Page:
It’s debatable if much has really changed. The annual game of WorldTour musical chairs has been in full swing for many months, with increasingly desperate teams, riders and support staff still scrambling for seats in 2015. As always, many will miss out.
Yet still they come.
Even for the sport’s wealthiest benefactors plotting a secure course can be as treacherous as riding the Arenberg Forest in slashing wind and rain. Regardless of how many dollars, euros or rubles you have stashed under the mattress, you wouldn’t bother without an almost insatiable enthusiasm for the sport; something certainly reinforced by the proliferation of phrases such as “a long-term fan of cycling” and “an avid cyclist himself” on pro team websites and Wiki pages.
Caravan of courage
In the case of Orica-GreenEDGE owner and Jayco boss Gerry Ryan, his love for cycling can be traced back to childhood in Bendigo. “I grew up pushing a bike around,” Ryan explained in a 2012 interview with the ABC’s Richard Aedy. “I had lots of ambition but very little ability.”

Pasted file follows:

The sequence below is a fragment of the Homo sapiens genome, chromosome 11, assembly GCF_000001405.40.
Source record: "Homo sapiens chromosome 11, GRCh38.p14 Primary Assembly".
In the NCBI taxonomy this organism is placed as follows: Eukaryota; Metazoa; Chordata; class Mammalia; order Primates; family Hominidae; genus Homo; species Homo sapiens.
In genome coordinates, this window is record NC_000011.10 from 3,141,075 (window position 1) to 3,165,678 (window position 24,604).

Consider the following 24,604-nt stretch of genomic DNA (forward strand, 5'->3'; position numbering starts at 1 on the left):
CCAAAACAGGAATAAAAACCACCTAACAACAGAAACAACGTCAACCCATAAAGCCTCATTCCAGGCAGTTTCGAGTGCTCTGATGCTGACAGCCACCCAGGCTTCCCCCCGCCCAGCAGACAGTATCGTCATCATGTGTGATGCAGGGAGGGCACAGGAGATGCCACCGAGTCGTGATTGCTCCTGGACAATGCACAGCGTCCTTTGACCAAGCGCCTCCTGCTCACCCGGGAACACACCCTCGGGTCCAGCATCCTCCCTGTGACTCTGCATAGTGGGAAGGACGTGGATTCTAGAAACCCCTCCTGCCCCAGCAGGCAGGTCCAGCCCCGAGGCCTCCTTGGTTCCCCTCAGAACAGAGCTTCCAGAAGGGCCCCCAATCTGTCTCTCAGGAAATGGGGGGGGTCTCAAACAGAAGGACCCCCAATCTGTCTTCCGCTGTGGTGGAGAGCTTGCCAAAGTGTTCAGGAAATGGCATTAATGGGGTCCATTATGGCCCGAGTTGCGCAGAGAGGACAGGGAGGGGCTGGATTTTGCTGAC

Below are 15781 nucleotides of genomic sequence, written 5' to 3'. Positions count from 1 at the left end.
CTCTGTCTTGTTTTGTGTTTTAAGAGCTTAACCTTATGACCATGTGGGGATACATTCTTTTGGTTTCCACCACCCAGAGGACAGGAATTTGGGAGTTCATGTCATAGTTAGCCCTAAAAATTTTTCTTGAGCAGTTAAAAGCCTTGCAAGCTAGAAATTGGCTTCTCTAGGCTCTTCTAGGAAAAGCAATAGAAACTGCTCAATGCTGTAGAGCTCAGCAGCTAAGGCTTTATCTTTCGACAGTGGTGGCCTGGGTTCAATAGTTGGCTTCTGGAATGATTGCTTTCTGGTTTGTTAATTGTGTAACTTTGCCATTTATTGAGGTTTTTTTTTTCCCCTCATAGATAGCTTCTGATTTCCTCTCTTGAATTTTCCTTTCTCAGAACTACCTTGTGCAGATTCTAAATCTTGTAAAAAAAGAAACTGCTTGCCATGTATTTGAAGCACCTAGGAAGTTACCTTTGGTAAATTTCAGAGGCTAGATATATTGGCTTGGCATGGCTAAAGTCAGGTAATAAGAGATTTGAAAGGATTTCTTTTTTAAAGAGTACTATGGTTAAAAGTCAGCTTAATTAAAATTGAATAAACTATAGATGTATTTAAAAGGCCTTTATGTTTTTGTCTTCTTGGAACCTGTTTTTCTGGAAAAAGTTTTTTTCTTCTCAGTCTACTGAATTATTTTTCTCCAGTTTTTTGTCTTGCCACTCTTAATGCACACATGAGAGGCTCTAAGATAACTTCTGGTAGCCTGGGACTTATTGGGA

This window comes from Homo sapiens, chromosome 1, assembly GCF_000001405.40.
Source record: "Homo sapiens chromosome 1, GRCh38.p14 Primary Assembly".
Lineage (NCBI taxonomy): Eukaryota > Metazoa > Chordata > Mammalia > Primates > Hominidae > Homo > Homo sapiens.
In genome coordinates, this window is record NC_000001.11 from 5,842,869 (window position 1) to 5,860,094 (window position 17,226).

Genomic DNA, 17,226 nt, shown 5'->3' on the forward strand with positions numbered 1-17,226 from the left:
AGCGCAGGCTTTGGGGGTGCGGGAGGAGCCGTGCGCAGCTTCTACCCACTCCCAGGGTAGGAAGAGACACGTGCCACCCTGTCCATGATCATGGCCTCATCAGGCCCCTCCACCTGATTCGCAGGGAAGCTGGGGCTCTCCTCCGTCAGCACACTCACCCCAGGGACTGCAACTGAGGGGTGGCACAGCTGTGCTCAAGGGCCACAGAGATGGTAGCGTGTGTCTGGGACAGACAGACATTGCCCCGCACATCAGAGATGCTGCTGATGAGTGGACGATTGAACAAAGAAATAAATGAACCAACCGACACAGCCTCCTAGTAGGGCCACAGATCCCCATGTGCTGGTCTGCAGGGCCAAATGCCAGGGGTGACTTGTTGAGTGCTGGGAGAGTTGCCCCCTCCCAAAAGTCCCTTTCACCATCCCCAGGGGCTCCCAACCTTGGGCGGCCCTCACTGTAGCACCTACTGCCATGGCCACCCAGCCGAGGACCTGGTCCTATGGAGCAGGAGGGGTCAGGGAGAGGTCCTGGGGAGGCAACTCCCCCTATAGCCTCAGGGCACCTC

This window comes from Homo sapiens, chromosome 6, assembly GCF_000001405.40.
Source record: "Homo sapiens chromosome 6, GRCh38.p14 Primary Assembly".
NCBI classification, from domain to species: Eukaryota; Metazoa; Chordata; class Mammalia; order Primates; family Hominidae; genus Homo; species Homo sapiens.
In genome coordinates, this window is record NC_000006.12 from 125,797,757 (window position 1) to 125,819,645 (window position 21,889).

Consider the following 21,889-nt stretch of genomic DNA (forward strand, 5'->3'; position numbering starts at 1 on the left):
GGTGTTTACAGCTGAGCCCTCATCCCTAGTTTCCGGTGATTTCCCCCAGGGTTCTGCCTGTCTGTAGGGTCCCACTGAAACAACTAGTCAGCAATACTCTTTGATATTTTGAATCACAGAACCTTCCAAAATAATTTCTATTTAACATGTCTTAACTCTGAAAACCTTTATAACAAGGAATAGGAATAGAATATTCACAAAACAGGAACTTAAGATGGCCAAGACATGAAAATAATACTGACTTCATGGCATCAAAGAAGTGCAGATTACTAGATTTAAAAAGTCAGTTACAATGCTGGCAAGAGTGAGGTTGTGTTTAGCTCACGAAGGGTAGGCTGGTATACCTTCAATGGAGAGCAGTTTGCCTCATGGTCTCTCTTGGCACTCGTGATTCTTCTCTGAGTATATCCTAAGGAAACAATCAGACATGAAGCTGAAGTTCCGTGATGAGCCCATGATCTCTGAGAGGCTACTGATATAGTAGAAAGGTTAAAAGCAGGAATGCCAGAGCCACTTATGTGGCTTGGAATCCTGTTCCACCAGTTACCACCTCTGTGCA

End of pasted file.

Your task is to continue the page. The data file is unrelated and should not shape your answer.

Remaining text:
“My original involvement was in 1992 sponsoring Kathy Watt. The next year we formed the Jayco team (Australia’s first professional cycling squad), recruiting Dean Woods out of Europe as captain. We also had a stint with the Victorian Institute of Sport and the AIS. Then a few years later I was again involved at the AIS with Shayne Bannan,” Ryan explains. “All the while I’d been going to the Tour de France, watching Aussies turn professional, and I thought it was about time we had an Australian team.”
“Shayne had also been thinking about it, so we sat down and started doing budgets and business plans,” he reflects. “Initially I was looking at a Continental team to get it going quickly. But in the end we decided to go the long road.”
Around the same time Ryan had also been in discussions with the ill-fated Pegasus Sports project. But stepping into someone else’s shoes held limited appeal for the respected Victorian businessman. “I did help them financially to try and stay together,” Ryan explains. “Chris White even offered for me to buy into the team. But I didn’t like the structure. I wanted a clean sheet of paper.”